A friend of mine works as a receptionist at a large metropolitan hospital. She arranges for and welcomes the 21 translators the hospital makes available for patients and their families. The 21 translators speak 21 languages. While the issue of immigration to America continues to be debated, our parishes, especially in larger cities, are dealing with the reality that congregations are made up of many people for whom English may well be a second or third language.
Pentecost, the birth of the church through the coming of the Spirit, opens the gift of peace to all. The Spirit whom Jesus sends us comes to each one in her own language, from his own culture and experience, and in her own heart.
During the Easter season we hear the comforting words of Jesus: "Peace be with you." This peace pushes and pulls us through the Fifty Days toward Pentecost and beyond to Ordinary Time. But there is nothing ordinary about peace. In some cases, peace has even become a volatile subject! We are even careful when we discuss peace for fear it may not be politically correct. Can our liturgies, during this season, be a time when we are allowed to "seek after peace and pursue it" by our words, actions, prayers and songs?
On a recent news panel, the host asked a guest if he was a "Beatitude Catholic." What a great question for each of us to ponder. "Blessed are the peacemakers" (Matthew 5:9).
Peace is more than the absence of war. Pope John Paul II, in writing "Peace with God the Creator, Peace with All Creation" (January 1990) about the ecological crisis as a common responsibility, proposed to us that peace will be present when there is a correct attitude toward the universe as a whole. Easter, Pentecost, Trinity Sunday and Corpus Christi are feasts that draw us into the gentle peace of Christ even as they awaken us to new life. We see new birth in the animal and plant kingdoms, as we welcome longer days of sunlight and warmer evenings to watch the stars on their journeys. "Christ has made all things new." We recognize our oneness with creation. We begin to see everything in creation as subjects rather than objects. This demands that we care for this amazing universe.
The eucharistic prayer and the preparation of gifts at Mass invite us each week to remember that we are one with the the earth. We are not about destruction but are a people of peace building up the Kingdom of God.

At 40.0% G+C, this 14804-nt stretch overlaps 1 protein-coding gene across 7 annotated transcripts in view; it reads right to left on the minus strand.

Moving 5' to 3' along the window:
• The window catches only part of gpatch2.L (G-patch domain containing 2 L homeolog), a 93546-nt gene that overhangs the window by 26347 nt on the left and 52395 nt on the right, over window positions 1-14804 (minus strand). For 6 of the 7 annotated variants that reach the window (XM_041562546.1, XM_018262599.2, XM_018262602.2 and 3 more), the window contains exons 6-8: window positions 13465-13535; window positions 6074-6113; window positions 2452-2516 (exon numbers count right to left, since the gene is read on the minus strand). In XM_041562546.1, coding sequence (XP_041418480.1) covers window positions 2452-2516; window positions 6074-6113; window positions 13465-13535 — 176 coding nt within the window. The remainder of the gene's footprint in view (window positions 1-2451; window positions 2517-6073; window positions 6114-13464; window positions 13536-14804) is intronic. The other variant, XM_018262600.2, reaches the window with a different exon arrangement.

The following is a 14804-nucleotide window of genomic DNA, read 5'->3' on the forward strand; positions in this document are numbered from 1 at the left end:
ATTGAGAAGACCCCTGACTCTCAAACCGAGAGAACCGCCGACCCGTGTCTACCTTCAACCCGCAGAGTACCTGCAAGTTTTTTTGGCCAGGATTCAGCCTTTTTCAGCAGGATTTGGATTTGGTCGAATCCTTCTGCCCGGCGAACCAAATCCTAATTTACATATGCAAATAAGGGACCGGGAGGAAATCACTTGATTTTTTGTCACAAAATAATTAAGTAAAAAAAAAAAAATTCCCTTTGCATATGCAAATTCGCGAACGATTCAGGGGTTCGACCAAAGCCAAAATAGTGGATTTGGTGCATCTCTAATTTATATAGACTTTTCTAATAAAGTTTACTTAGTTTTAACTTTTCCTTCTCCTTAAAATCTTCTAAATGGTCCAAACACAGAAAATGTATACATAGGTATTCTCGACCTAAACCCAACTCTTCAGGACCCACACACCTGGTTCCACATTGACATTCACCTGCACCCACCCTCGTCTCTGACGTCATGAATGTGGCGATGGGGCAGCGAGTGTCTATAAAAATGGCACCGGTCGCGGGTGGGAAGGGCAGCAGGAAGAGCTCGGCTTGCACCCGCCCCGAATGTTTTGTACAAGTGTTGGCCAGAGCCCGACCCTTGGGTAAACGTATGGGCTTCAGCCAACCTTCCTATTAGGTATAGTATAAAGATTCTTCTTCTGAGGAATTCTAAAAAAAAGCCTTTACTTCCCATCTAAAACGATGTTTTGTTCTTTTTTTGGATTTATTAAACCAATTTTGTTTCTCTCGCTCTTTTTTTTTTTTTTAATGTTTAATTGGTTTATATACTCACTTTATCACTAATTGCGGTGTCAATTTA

Consider the weeks from Easter to Pentecost and the feasts that follow it as an unfolding continuum. The Spirit's presence in the body of Christ, God as a community in the Trinity, the continuing presence of Jesus in the Eucharist — these feasts empower us for good. We experience in the prayers of the liturgy the Spirit's unlimited power. This power calls forth diverse ministries from the community. Parishes should make this the time in the church year when members of the community are helped to discern their own gifts. Together we then determine how to use these gifts in and for the parish community.
Pentecost is an expansive festival. Historically, in Jewish celebrations, the 50th day after the Passover was the feast of booths, when all the assembly was sprinkled with water and all prayed for the fruitfulness of the earth. Pentecost is the natural extension of Easter, just as confirmation is the natural extension of baptism. The sprinkling of water reminds us that no matter where we come from or whatever languge we speak, we have all "put on Christ" in the common waters of baptism.
The feast of Pentecost provides an opportunity for parishes to acknowledge their diversity, to sing such hymns as "All Are Welcome" or "Gather Us In." If a parish is not ethnically diverse, it may be a time for us to ask why this is so. How can a parish acknowledge the concerns of the immigrant peoples — those who may be settled in after many years, those who have come more recently, or those who are here because of circumstances beyond their control? Can we put aside our political biases for an hour on Sunday, and truly be the body of Christ ?
At the entrance of a church I visited this summer, there was a large bulletin board that said "Welcome" in 28 different languages. In that way, even before entering the actual worship space, all knew they were invited and called to be part of their parish family. Could streamers of various colors or countries be hanging outside the church as we park our cars, walk up the sidewalks and enter the gathering space? Perhaps another part of the church building could host ethnic food booths after Mass. Here all could come to feast together after having already shared the bread of life together.
The time from Easter through Pentecost is all part of the same continuum. We take part in the entire movement from beginning to end. Building on our own faith, we come to know more deeply the Christ, the anointed One. This same Christ calls us to be people of life, people who carry within them the Easter light, people ready to welcome all with the words, "Peace be with you."
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